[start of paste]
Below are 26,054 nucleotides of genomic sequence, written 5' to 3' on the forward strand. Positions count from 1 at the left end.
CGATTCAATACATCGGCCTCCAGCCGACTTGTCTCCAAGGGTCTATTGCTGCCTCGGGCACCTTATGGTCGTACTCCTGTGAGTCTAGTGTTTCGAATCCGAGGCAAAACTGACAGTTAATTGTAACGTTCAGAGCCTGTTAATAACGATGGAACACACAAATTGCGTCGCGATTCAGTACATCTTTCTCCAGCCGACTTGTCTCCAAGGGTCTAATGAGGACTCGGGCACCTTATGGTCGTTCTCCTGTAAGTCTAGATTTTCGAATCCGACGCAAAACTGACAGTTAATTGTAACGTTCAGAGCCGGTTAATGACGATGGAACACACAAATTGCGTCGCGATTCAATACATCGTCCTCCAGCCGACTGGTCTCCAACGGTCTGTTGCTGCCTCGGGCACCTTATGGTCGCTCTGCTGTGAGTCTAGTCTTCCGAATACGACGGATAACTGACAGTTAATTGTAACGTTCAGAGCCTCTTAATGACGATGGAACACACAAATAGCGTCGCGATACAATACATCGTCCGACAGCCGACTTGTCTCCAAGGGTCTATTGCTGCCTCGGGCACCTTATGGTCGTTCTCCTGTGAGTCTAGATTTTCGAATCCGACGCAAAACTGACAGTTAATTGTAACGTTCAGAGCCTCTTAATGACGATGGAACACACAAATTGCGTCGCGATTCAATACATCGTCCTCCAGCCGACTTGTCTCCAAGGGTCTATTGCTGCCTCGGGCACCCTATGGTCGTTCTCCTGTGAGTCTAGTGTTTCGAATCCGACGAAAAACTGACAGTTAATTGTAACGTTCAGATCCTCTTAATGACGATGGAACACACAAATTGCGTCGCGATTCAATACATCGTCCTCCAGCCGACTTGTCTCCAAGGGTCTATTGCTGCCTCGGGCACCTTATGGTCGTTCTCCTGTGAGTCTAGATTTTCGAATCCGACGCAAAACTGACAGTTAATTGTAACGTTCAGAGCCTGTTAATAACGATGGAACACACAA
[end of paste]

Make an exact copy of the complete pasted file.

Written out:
Below are 26,054 nucleotides of genomic sequence, written 5' to 3' on the forward strand. Positions count from 1 at the left end.
CGATTCAATACATCGGCCTCCAGCCGACTTGTCTCCAAGGGTCTATTGCTGCCTCGGGCACCTTATGGTCGTACTCCTGTGAGTCTAGTGTTTCGAATCCGAGGCAAAACTGACAGTTAATTGTAACGTTCAGAGCCTGTTAATAACGATGGAACACACAAATTGCGTCGCGATTCAGTACATCTTTCTCCAGCCGACTTGTCTCCAAGGGTCTAATGAGGACTCGGGCACCTTATGGTCGTTCTCCTGTAAGTCTAGATTTTCGAATCCGACGCAAAACTGACAGTTAATTGTAACGTTCAGAGCCGGTTAATGACGATGGAACACACAAATTGCGTCGCGATTCAATACATCGTCCTCCAGCCGACTGGTCTCCAACGGTCTGTTGCTGCCTCGGGCACCTTATGGTCGCTCTGCTGTGAGTCTAGTCTTCCGAATACGACGGATAACTGACAGTTAATTGTAACGTTCAGAGCCTCTTAATGACGATGGAACACACAAATAGCGTCGCGATACAATACATCGTCCGACAGCCGACTTGTCTCCAAGGGTCTATTGCTGCCTCGGGCACCTTATGGTCGTTCTCCTGTGAGTCTAGATTTTCGAATCCGACGCAAAACTGACAGTTAATTGTAACGTTCAGAGCCTCTTAATGACGATGGAACACACAAATTGCGTCGCGATTCAATACATCGTCCTCCAGCCGACTTGTCTCCAAGGGTCTATTGCTGCCTCGGGCACCCTATGGTCGTTCTCCTGTGAGTCTAGTGTTTCGAATCCGACGAAAAACTGACAGTTAATTGTAACGTTCAGATCCTCTTAATGACGATGGAACACACAAATTGCGTCGCGATTCAATACATCGTCCTCCAGCCGACTTGTCTCCAAGGGTCTATTGCTGCCTCGGGCACCTTATGGTCGTTCTCCTGTGAGTCTAGATTTTCGAATCCGACGCAAAACTGACAGTTAATTGTAACGTTCAGAGCCTGTTAATAACGATGGAACACACAA